The black artists who surrounded Elvis introduced him to a way of exploring the disenfranchisement he felt as a white man in poverty, Kernodle said. But the music business values ​​certain narratives more than others, and Elvis’ star rose in a white America that was “so scared of Little Richard, of Chuck Berry.” In Luhrmann’s film, while Elvis sits in a Beale Street venue entranced by Little Richard’s performance, BB King remarks that Elvis could make far more money recording the song than Little Richard ever could.

“So he appropriated it? Yes and no,” Kernodle said. “It’s not an easy question. It’s not black and white.”

Decades later, rapper Chuck D addressed the dynamic surrounding Elvis’ work in Public Enemy’s 1989 hit “Fight the Power,” describing Elvis as a “racist” even though he was “a hero to most.” While Chuck D later clarified his stance, telling the Guardian in 2014 that he “personally never had anything against Elvis,” he claimed that “the American way of portraying him as the king and the great icon is disturbing.”

“You can’t ignore black history,” Chuck D said. “Now they’ve trained people to ignore all other history—they come off with this homogenized crap. So in my lyrics for all of that, Elvis was just the fall type.”

Elvis, who Kernodle said was appealing to a post-WWII generation that “rebelled against those norms about culture and race and gender and sexuality,” specifically avoided discussing politics — even after he retired from his service in the US Army which began in 1957. Luhrmann said he didn’t blame Chuck D for speaking his mind, but that “I don’t know if it’s fair” to make Elvis a scapegoat for a racist system.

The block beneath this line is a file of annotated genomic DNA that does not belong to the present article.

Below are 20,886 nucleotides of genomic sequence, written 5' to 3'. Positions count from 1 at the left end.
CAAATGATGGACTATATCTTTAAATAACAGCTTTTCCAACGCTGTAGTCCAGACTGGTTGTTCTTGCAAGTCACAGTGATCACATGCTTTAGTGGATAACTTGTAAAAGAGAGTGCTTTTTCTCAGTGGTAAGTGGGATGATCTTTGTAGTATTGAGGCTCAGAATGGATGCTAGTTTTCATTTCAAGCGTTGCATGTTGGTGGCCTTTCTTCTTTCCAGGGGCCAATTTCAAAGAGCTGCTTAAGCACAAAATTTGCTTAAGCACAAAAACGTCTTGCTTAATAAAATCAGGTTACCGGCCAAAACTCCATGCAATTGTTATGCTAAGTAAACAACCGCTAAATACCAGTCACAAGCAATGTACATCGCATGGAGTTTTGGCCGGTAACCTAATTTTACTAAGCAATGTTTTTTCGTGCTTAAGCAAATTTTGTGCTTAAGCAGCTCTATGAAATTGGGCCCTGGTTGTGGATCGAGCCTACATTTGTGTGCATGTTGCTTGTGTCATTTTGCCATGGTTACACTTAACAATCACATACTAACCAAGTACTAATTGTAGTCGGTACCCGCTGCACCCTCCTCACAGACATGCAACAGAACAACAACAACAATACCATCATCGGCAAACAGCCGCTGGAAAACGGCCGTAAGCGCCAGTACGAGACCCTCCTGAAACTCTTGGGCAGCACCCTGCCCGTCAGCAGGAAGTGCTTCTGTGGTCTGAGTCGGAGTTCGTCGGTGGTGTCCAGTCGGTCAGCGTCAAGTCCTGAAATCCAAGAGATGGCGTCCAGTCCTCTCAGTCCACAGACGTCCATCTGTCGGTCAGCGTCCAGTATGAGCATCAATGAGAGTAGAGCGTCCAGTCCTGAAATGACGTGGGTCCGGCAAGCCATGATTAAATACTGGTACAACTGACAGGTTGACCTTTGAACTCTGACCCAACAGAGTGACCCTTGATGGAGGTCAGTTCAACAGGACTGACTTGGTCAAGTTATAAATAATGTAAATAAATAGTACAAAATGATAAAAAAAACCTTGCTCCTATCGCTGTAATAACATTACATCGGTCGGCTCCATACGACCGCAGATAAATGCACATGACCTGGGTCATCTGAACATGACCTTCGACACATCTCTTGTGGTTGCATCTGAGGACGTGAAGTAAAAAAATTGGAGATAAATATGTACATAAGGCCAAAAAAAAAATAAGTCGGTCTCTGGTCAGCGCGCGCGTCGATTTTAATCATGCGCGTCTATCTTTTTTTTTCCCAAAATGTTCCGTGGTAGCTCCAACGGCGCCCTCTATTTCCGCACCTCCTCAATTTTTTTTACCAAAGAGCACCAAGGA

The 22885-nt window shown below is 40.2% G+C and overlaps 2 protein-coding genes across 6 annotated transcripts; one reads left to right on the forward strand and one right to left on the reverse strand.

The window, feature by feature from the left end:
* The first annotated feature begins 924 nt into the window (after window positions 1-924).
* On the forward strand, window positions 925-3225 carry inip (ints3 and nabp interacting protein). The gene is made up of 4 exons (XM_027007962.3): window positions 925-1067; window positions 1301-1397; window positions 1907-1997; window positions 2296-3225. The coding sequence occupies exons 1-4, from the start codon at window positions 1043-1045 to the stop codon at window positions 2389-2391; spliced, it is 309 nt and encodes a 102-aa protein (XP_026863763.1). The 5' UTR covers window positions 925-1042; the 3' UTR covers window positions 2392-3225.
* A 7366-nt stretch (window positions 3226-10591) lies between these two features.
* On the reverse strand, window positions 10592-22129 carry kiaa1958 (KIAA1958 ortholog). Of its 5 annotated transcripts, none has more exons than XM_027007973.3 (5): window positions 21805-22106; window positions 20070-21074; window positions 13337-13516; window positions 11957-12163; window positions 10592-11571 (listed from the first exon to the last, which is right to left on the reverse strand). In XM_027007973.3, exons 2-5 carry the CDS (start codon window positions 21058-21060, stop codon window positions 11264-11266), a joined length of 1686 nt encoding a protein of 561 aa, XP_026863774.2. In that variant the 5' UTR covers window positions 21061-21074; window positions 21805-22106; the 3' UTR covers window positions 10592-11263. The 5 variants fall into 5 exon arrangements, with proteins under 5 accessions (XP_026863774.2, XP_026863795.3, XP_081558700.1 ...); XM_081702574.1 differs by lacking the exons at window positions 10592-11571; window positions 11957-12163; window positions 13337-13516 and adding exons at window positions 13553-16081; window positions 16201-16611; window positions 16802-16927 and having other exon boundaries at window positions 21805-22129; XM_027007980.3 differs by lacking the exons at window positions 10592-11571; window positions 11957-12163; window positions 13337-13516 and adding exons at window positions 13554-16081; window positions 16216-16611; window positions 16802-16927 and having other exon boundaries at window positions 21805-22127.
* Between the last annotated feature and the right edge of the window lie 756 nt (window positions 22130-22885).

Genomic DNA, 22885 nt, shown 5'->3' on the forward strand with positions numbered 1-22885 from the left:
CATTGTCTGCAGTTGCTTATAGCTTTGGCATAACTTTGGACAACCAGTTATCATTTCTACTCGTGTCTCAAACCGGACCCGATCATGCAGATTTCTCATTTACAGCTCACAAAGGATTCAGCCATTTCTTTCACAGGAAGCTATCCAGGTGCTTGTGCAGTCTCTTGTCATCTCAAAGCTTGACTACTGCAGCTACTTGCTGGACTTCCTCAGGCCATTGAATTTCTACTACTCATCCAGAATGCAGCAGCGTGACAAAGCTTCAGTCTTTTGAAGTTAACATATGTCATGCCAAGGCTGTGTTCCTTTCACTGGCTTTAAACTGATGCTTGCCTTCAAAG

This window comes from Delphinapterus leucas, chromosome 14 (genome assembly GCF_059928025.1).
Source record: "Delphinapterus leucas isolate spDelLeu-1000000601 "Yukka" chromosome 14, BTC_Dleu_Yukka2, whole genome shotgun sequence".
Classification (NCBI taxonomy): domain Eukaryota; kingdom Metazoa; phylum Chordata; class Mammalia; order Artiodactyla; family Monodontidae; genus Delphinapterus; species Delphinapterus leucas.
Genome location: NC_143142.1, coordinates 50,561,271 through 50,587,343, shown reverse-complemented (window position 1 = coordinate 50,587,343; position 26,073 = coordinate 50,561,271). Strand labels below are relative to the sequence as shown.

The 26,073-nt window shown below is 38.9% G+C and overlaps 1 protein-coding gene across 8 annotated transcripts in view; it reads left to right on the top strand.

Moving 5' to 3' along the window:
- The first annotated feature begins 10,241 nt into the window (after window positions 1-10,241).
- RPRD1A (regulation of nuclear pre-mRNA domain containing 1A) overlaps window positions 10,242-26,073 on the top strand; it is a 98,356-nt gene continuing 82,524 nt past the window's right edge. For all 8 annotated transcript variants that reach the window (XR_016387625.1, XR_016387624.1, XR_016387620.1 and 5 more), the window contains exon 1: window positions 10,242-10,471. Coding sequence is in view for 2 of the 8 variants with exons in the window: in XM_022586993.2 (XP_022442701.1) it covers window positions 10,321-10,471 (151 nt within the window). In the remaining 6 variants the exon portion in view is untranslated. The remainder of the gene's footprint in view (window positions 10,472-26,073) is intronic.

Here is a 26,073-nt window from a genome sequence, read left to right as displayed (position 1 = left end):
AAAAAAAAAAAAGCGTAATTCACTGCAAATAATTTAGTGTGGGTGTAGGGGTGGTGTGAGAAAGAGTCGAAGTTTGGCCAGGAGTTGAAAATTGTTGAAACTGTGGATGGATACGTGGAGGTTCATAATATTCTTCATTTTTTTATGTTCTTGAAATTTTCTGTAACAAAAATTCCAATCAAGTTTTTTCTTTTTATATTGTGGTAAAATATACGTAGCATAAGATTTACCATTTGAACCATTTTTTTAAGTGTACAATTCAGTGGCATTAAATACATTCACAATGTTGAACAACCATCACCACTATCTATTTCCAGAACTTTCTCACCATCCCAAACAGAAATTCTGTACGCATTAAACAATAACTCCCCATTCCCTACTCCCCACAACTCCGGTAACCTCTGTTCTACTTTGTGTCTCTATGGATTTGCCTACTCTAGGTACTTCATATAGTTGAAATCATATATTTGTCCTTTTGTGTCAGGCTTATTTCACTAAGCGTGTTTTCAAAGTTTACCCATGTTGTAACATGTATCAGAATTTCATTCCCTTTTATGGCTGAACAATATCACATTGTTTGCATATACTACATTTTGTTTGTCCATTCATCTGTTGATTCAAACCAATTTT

“I’m not defending Elvis as a civil rights activist,” Luhrmann continued. “He was never a political being. … Col. Tom Parker had it in his head from day one, ‘Don’t talk about politics.’ ”

Should Elvis’ legacy live on?

Luhrmann’s film strives to portray Parker and the ecosystem of people who rely on Elvis’ income as the villains of this story; If they hadn’t grabbed Elvis the way he’s implying, he might have spoken more openly about the history and rights of communities from whose artistry he has benefited greatly.

“Elvis” frequently marks the passage of time through news articles and press articles. It refers to Elvis calling Fats Domino – whose debut single “The Fat Man” became a hit years before Elvis first recorded with Sam Phillips on Sun Records – as “the true king of rock ‘n’ roll”.

The film also includes a brief but resonant portrayal of Sister Rosetta Tharpe, widely considered “the godmother of rock ‘n’ roll.” Luhrmann pointed to a recent Vulture interview with Yola, the genre-bending English singer-songwriter who plays Sister Rosetta in “Elvis,” who captures the tension here quite well: “The simple narration is ‘He’s the Appropriator,'” noted Yola. “No, the system is the damn appropriator.”

Luhrmann added that “there’s a big difference between pretending your art comes from a vacuum and following the journey or DNA of where your musical influence comes from.”

“It’s one of those tragedies and one of those beauties that Elvis kept saying, ‘I didn’t create that,'” Luhrmann said. “You know, ‘I saw old Arthur Crudup bang his box down in Tupelo. I thought if I could do that, I’d be a music man like no other.”